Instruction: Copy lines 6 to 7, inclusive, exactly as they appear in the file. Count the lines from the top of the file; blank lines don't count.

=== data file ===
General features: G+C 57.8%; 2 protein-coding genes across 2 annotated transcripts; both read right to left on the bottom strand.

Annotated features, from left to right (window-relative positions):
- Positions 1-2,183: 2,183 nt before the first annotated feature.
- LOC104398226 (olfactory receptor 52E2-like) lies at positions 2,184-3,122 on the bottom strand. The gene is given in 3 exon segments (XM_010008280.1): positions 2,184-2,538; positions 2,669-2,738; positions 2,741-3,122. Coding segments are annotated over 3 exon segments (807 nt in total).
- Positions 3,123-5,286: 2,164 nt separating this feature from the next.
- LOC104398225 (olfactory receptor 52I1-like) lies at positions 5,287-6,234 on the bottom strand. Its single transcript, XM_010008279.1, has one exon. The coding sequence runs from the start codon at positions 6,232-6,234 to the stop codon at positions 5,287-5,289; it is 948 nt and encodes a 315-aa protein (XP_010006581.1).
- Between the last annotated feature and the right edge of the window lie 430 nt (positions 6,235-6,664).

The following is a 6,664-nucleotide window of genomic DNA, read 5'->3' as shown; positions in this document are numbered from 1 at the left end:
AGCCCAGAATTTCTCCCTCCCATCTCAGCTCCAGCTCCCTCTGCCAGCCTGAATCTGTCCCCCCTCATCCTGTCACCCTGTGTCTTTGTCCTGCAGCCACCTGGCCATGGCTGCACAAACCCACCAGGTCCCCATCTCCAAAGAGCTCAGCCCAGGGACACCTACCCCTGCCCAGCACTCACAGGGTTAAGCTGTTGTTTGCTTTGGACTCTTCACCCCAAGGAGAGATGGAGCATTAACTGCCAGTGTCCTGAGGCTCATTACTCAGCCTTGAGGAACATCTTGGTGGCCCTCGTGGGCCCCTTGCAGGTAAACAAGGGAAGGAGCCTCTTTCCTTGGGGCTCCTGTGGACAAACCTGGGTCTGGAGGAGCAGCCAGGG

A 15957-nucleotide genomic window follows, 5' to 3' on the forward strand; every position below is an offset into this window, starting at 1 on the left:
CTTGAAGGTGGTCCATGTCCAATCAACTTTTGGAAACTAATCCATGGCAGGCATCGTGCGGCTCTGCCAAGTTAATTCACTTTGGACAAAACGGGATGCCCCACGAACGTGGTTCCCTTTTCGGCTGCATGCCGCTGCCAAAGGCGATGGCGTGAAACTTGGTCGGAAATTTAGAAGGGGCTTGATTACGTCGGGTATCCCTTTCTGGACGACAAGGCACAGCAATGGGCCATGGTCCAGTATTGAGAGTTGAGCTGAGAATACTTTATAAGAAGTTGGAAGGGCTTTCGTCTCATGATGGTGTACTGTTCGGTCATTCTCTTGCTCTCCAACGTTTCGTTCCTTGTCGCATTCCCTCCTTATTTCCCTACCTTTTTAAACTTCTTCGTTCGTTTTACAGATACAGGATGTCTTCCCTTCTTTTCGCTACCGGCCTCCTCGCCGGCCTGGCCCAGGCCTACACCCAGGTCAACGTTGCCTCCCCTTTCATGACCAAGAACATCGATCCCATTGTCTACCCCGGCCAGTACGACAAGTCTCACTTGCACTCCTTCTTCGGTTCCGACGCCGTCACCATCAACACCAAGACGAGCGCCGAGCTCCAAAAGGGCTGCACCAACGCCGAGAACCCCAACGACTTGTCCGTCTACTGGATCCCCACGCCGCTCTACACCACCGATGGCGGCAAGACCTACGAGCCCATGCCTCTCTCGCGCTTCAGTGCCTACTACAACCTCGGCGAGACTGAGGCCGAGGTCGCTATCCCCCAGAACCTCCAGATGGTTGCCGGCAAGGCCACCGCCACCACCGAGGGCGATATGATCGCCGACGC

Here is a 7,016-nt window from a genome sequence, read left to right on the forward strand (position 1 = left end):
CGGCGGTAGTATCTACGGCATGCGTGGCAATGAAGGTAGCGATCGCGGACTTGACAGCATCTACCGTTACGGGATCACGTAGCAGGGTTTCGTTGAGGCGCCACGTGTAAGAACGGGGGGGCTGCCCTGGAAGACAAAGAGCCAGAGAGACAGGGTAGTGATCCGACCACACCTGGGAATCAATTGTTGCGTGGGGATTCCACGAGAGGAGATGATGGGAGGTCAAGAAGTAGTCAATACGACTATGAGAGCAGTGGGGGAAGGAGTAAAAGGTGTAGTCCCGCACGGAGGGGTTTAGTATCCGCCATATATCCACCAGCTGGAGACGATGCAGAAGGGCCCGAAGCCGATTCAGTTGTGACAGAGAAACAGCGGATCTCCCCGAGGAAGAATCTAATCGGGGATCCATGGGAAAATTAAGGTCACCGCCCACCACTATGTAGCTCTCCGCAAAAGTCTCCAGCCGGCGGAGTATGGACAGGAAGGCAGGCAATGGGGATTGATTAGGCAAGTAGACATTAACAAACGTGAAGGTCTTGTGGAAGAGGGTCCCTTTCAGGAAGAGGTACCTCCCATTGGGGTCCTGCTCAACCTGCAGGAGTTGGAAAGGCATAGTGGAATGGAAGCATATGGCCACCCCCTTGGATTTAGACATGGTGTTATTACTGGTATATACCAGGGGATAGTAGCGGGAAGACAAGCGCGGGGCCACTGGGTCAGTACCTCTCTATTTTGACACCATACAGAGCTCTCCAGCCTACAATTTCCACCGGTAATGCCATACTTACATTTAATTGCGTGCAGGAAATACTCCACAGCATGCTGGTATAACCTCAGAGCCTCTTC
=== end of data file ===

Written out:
- LOC104398225 (olfactory receptor 52I1-like) lies at positions 5,287-6,234 on the bottom strand. Its single transcript, XM_010008279.1, has one exon. The coding sequence runs from the start codon at positions 6,232-6,234 to the stop codon at positions 5,287-5,289; it is 948 nt and encodes a 315-aa protein (XP_010006581.1).
- Between the last annotated feature and the right edge of the window lie 430 nt (positions 6,235-6,664).